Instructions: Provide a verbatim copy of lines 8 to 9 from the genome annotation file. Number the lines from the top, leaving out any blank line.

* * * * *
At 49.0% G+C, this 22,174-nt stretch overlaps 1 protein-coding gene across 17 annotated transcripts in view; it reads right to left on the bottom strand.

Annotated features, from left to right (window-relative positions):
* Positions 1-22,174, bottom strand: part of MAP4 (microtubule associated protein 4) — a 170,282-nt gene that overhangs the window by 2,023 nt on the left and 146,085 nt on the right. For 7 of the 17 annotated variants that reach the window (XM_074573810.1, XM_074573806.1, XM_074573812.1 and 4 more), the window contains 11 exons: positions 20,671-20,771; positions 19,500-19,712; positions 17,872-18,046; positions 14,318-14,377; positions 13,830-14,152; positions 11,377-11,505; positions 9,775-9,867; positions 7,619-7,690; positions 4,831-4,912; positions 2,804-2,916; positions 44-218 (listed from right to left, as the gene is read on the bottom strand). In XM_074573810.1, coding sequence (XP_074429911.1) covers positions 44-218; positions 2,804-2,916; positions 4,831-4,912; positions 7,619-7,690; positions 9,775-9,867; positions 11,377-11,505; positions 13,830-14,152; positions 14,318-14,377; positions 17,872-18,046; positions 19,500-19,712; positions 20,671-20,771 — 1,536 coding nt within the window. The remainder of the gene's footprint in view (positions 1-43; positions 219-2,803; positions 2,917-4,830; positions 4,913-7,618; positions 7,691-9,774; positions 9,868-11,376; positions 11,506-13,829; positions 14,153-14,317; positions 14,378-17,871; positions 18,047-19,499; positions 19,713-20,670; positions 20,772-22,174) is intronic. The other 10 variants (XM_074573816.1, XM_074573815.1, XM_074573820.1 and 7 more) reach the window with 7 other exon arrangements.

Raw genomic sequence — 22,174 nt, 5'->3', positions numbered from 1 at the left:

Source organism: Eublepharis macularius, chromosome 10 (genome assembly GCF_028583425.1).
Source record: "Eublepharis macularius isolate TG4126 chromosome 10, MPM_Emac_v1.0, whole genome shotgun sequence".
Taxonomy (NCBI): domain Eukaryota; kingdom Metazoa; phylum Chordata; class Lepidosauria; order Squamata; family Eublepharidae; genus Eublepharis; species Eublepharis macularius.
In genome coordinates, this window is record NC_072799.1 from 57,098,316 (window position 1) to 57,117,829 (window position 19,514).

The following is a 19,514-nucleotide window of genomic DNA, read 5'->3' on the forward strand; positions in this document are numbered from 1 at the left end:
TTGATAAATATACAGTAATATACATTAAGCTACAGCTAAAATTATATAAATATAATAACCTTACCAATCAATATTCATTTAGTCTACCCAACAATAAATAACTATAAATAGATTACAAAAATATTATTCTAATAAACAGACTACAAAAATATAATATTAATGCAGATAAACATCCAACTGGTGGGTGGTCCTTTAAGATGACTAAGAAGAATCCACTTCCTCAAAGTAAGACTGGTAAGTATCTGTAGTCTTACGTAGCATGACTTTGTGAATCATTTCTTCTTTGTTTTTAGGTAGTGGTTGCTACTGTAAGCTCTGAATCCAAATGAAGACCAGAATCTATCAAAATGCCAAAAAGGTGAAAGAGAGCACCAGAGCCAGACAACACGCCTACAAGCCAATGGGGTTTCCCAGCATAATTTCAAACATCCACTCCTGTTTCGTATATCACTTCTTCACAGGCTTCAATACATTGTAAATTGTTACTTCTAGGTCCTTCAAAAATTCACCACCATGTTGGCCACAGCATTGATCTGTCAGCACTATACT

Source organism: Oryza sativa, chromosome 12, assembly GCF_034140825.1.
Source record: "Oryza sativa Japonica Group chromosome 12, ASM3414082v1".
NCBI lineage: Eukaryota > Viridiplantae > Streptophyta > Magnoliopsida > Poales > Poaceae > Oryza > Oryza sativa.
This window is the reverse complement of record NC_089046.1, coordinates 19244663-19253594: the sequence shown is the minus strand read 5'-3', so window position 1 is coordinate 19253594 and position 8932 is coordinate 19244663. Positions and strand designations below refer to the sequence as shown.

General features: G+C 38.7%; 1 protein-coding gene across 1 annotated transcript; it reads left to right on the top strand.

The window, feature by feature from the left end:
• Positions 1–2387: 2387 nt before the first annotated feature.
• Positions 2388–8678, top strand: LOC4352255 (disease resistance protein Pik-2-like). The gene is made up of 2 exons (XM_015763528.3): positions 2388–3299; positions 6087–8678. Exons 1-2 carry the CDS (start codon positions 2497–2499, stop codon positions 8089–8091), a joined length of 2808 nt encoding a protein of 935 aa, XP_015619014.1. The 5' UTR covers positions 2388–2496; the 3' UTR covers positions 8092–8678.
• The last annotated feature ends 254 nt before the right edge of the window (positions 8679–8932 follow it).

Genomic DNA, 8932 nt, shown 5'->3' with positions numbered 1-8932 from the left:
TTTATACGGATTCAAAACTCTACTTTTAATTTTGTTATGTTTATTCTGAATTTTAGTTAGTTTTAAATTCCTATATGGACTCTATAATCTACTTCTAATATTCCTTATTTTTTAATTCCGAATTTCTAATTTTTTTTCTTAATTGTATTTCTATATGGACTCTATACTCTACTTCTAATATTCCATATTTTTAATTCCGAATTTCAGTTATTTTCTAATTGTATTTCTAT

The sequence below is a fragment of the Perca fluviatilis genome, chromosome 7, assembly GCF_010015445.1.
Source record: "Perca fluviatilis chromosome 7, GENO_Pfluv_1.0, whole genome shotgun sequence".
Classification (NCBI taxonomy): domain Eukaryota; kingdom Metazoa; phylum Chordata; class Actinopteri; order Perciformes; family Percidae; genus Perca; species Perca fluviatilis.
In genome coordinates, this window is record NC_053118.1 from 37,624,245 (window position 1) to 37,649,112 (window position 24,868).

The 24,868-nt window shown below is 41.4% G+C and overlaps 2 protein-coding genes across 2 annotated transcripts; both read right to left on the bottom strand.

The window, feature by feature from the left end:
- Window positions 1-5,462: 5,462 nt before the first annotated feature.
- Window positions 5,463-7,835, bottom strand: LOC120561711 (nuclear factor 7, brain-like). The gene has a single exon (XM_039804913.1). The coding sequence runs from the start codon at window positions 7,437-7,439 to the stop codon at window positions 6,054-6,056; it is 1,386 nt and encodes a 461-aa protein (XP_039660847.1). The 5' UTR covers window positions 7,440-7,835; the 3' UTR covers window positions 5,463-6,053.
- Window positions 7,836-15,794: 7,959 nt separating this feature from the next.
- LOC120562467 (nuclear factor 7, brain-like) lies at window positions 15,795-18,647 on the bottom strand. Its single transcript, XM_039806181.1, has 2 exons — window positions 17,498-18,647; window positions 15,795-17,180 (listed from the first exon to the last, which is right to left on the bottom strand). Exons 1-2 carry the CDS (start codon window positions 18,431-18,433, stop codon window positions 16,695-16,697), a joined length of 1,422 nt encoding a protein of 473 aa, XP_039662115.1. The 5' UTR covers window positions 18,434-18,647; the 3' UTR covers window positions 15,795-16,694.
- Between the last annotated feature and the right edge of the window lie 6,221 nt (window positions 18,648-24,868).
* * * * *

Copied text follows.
In genome coordinates, this window is record NC_072799.1 from 57,098,316 (window position 1) to 57,117,829 (window position 19,514).

The following is a 19,514-nucleotide window of genomic DNA, read 5'->3' on the forward strand; positions in this document are numbered from 1 at the left end: